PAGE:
By Nwandugbom JOK
Nwandugbom JOK invites you to dispassionately review these facts and make comments without wearing your 2023 hat:
I ordinarily would have restrained myself from commenting on issues around the purported de-accreditation of Abia State Polytechnic (Abiapoly), Aba, but many of you have taken it upon yourselves to tag me to related posts even when you know it is not my brief to respond on behalf of the government or institution.
Having read the official government response on the issue, I think I can safely share information available to me so we can alll be part of the efforts to swiftly resolve the issues in favor of students, staff and other stakeholders.
These are some basic facts that everyone seeking to contribute to this discussion must have:
- According to the extant law setting up the institution, Abiapoly can generate revenue through school fees paid by the students and other enterprises without giving “shishi” to Abia State Government. Simply put, whatever they make as revenue they usually spend on their operations including payment of workers salary and other operational expenditures without remitting to state coffers. It therefore follows that since May 29th 2015 when Governor Okezie Ikpeazu was inaugurated Abiapoly has not remitted “shishi” to Abia State Government and they are not obligated by law to do so.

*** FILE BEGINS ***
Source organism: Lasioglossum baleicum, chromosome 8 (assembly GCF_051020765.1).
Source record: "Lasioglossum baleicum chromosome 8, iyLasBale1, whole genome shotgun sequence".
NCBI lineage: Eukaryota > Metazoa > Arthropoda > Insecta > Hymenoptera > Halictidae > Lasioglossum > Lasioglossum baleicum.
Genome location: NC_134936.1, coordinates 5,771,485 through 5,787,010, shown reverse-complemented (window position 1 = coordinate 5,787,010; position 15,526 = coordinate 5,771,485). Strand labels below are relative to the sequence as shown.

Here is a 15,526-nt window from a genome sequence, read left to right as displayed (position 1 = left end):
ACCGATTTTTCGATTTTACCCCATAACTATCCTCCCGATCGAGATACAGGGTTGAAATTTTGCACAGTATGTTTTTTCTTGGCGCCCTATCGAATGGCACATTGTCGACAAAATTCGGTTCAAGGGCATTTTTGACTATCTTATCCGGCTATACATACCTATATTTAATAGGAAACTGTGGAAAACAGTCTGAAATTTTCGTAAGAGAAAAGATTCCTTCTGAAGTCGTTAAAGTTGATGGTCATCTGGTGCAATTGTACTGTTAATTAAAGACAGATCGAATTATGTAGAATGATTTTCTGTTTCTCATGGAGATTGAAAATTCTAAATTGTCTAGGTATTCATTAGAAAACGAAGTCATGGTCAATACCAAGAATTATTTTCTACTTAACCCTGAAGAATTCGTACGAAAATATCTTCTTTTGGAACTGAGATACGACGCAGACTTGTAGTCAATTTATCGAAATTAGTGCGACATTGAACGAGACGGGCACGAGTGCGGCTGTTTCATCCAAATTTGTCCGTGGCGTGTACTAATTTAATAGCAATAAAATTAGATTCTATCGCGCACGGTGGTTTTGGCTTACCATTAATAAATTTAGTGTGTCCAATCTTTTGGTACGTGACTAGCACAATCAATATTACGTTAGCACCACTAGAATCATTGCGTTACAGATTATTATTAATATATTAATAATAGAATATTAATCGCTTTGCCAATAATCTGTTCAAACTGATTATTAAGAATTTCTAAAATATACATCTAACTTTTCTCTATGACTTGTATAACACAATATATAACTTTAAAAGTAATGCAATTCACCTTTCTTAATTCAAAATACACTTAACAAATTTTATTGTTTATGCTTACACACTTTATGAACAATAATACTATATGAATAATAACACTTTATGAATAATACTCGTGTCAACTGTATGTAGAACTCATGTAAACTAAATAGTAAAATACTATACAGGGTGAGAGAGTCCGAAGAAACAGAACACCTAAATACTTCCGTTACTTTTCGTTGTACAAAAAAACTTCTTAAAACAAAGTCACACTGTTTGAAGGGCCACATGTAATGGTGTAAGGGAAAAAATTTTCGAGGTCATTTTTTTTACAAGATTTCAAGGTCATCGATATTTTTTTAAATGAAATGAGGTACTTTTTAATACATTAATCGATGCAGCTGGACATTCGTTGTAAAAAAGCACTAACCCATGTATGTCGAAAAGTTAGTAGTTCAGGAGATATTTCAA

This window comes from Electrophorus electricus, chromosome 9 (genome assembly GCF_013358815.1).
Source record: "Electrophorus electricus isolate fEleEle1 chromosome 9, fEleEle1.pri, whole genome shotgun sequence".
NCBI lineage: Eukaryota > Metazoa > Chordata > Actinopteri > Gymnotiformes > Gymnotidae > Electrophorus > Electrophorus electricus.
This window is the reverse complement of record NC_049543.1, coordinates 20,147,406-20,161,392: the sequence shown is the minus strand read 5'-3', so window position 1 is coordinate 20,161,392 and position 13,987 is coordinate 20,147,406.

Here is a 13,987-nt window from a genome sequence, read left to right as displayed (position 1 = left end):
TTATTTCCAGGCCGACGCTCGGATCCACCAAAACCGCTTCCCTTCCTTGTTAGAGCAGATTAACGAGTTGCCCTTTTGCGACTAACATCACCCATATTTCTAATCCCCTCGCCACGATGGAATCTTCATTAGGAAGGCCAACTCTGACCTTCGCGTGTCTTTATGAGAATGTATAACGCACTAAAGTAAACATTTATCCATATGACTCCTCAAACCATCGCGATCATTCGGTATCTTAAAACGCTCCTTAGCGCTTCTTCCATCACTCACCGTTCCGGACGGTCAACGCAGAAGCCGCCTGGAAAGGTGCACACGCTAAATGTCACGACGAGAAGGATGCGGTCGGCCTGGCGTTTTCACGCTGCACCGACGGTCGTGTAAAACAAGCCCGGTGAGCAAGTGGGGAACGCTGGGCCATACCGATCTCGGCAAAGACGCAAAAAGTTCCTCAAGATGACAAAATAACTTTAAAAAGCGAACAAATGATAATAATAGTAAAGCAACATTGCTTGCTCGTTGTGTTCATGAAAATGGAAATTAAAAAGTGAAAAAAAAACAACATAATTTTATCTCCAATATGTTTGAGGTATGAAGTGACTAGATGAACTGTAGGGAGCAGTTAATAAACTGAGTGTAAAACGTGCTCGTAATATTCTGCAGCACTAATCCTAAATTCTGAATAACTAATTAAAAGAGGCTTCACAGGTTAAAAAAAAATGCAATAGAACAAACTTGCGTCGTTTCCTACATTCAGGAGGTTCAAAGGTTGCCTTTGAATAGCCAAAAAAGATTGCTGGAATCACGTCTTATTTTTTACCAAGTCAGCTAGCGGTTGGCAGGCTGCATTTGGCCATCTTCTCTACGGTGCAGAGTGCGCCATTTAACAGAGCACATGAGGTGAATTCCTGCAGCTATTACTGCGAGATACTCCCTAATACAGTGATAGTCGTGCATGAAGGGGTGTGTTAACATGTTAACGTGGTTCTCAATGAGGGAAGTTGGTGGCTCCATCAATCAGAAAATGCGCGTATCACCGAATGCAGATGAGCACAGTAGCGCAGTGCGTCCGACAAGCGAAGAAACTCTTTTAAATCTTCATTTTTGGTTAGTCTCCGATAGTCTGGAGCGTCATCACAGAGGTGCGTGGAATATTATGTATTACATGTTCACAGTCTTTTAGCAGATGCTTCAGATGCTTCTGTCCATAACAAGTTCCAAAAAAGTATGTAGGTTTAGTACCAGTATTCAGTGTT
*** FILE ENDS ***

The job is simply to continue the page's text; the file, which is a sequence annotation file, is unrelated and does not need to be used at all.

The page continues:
- As at 2015, the institution had a student population of around 20,000, hence, would have been internally generating a minimum of 20,000 x N53,000 or N1.10bn every year. As at that time the wage bill was around N180m per month or N2.16b per annum.
- With current student population of about 9,000 the receivable from school fees drops to about N500m per annum. Note that the decline in student population was caused by, among other things, instability of academic calendar occasioned by frequent industrial actions.
- With its current monthly wage bill at about N109m the school will need at least N1.3b annually to pay salaries alone.
- Statutorily, Abia state Government is expected to support the operations of the school with N90m monthly subventions which amounts to about N1.1b per annum. That money can be paid monthly or in lump sums depending on availability of resources.
- It therefore follows that in 78 months Abia State Government led by Dr Okezie Ikoeazu is expected to inject a minimum of N7.02b into the school.
- According to available data, in 78 months of Governor Okezie Ikpeazu’s administration, Abia State Government has actually paid N7.1bn to the institution. That is about N92m per month as against the expected N90m.
- While nobody is disputing that the government has actually paid N7.1bn to Abiapoly the argument on whether the money is for monthly subvention or not is of no moment. The fact is that the Government has “overfunded” the institution.
- Assuming part of the money was used by Abiapoly to defray loans or other obligations, it does not matter because the law does not say that the subventions are strictly for salary payment. Just like the law never said you cannot subvent them in buck.